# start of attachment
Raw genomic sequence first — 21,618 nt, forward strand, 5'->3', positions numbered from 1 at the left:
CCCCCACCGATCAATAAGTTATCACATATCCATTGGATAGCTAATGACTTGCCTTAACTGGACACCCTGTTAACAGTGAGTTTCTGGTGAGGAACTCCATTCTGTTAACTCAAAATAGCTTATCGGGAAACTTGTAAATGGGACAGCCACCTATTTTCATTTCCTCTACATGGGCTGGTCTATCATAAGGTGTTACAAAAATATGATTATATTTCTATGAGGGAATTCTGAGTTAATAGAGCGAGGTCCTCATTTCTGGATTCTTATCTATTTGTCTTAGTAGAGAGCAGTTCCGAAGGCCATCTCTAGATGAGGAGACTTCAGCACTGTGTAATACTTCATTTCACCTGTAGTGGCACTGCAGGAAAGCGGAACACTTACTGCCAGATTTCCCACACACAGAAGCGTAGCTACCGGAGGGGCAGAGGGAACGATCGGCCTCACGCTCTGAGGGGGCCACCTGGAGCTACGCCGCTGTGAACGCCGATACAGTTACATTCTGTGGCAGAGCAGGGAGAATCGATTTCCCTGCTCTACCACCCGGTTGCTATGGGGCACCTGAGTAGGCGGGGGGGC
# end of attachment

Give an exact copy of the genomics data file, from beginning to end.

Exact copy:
Raw genomic sequence first — 21,618 nt, forward strand, 5'->3', positions numbered from 1 at the left:
CCCCCACCGATCAATAAGTTATCACATATCCATTGGATAGCTAATGACTTGCCTTAACTGGACACCCTGTTAACAGTGAGTTTCTGGTGAGGAACTCCATTCTGTTAACTCAAAATAGCTTATCGGGAAACTTGTAAATGGGACAGCCACCTATTTTCATTTCCTCTACATGGGCTGGTCTATCATAAGGTGTTACAAAAATATGATTATATTTCTATGAGGGAATTCTGAGTTAATAGAGCGAGGTCCTCATTTCTGGATTCTTATCTATTTGTCTTAGTAGAGAGCAGTTCCGAAGGCCATCTCTAGATGAGGAGACTTCAGCACTGTGTAATACTTCATTTCACCTGTAGTGGCACTGCAGGAAAGCGGAACACTTACTGCCAGATTTCCCACACACAGAAGCGTAGCTACCGGAGGGGCAGAGGGAACGATCGGCCTCACGCTCTGAGGGGGCCACCTGGAGCTACGCCGCTGTGAACGCCGATACAGTTACATTCTGTGGCAGAGCAGGGAGAATCGATTTCCCTGCTCTACCACCCGGTTGCTATGGGGCACCTGAGTAGGCGGGGGGGC